(AP) — Just as the new coronavirus was declared a global pandemic, gym members in New York City frantically called the fitness center where Rahmell Peebles worked, asking him to freeze their memberships. Peebles, a 30-year-old black man who’s skeptical of what he hears from the news media and government, initially didn’t see the need for alarm over the virus.
“I felt it was a complete hoax,” Peebles said. “This thing happens every two or four years. We have an outbreak of a disease that seems to put everybody in a panic.”
Peebles is among roughly 40 million black Americans deciding minute by minute whether to put their faith in government and the medical community during the coronavirus pandemic. Historic failures in government responses to disasters and emergencies, medical abuse, neglect and exploitation have jaded generations of black people into a distrust of public institutions.
“I’ve just been conditioned not to trust,” said Peebles, who is now obeying the state’s stay home order and keeping his distance from others when he goes out.
Some call such skepticism the “Tuskegee effect" — distrust linked to the U.S. government’s once-secret study of black men in Alabama who were left untreated for syphilis. Black people already suffer disproportionately from chronic conditions like diabetes and heart disease and are far more likely to be uninsured.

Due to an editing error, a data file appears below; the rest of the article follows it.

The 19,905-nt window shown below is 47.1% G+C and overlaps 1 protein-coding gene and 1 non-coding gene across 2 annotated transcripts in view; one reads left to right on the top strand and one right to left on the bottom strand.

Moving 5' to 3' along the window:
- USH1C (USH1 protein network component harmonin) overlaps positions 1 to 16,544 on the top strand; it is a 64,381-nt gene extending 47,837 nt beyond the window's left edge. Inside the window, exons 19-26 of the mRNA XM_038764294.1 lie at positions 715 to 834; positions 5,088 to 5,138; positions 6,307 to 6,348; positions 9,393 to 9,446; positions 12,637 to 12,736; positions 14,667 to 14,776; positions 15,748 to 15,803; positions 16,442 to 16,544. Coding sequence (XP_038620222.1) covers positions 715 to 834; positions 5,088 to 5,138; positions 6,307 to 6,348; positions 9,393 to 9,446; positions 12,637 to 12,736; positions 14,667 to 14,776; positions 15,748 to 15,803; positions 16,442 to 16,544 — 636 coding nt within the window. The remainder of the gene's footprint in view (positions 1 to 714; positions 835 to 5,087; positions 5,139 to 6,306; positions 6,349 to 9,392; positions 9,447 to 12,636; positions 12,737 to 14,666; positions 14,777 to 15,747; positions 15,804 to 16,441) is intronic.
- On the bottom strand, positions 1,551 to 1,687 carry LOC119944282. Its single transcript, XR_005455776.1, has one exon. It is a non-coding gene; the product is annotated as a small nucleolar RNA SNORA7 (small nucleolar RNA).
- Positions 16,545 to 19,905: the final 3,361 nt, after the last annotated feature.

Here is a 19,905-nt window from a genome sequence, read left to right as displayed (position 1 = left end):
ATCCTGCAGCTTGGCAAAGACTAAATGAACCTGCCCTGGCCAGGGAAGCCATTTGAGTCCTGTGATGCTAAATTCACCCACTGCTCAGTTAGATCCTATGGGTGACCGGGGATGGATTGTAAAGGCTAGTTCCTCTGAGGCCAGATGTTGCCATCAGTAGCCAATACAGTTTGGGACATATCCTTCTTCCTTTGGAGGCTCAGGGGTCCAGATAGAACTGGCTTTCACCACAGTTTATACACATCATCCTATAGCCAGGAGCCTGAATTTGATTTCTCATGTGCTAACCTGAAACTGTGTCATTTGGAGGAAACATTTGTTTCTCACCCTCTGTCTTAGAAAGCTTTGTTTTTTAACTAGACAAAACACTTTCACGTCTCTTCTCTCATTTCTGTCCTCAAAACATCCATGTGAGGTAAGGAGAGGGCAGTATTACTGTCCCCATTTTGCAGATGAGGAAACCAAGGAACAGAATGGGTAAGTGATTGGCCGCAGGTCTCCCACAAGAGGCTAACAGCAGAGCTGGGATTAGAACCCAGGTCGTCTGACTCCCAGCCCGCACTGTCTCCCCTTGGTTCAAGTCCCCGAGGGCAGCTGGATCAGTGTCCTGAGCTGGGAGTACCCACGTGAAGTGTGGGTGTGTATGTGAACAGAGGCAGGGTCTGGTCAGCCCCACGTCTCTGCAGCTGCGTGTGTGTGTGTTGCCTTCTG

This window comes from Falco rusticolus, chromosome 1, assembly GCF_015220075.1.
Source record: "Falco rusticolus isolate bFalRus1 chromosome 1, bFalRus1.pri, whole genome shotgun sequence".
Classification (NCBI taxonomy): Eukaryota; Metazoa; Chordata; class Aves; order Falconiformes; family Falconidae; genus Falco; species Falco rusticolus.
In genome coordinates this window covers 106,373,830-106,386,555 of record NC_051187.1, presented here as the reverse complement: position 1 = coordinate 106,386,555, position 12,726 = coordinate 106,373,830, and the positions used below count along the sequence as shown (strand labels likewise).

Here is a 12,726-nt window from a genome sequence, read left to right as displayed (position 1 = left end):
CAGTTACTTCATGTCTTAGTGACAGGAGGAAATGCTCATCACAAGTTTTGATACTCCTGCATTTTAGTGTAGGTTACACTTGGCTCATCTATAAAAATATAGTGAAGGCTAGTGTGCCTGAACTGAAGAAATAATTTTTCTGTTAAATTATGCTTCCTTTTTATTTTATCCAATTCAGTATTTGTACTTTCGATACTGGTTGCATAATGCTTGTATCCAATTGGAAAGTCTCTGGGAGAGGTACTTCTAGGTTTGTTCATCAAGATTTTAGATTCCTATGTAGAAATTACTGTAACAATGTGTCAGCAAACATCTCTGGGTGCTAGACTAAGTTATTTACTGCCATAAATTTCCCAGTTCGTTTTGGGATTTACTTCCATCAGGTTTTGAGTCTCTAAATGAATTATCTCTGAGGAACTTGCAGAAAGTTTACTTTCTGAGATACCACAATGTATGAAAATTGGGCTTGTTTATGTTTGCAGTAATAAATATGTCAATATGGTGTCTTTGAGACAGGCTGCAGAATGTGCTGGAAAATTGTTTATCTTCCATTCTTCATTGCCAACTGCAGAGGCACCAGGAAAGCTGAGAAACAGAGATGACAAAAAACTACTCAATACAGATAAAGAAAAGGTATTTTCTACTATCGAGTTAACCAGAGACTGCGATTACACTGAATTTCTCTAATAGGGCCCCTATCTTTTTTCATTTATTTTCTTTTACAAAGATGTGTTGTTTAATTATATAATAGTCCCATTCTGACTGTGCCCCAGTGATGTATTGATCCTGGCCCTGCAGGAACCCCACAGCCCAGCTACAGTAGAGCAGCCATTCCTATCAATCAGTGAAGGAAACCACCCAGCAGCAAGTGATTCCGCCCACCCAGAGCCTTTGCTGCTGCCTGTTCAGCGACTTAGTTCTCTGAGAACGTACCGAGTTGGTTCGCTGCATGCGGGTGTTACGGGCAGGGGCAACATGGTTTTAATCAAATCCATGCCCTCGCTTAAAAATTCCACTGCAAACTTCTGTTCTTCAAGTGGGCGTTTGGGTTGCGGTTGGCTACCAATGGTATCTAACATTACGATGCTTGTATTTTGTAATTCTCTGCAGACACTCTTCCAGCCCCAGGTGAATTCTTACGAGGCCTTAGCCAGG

How the government and medical community responds to the crisis will be especially crucial for outcomes among black Americans, civil rights advocates and medical experts say.
“We are right to be paranoid and to ask tough questions,” said U.S. Rep. Ayanna Pressley of Massachusetts who joined other congressional leaders in asking the government to collect and release information about the race and ethnicity of people who are tested or treated for the virus that causes COVID-19.
“History has shown us, when we do not" ask questions, said Pressley, who is black, “the consequences are grave, and in fact life and death.”
So far, the coronavirus outbreak appears to hit black communities harder than others. Numbers show a disproportionate number of black Americans are dying due to the coronavirus, doctors and officials say.
In a report by CNN, Dr. Camara Phyllis Jones, a family physician and epidemiologist, said structural segregation and inequality in US society has positioned black Americans and other minorities to be more exposed to the virus, and have more severe cases because of other health issues.
"The residential segregation that turns it into employment segregation, educational segregation, environmental hazard segregation, all of those insults on our bodies have given us more of these so-called pre-existing conditions," Phyllis Jones said. "Once we are infected, we have more severe outcome from the disease."
She said this same segregation also means that black people work jobs that are seen as less valuable, and as a result, they are not as protected.
Louisiana Gov. John Bel Edwards said at a press briefing Monday that about 70% of coronavirus deaths in his state have been black residents who make up only about 32% of the overall population. In Illinois, about 42% of deaths have been black patients, who make up only about 15% of the population there. In Michigan, black residents make up about 14% of the statewide population, and account for more than 40% of the deaths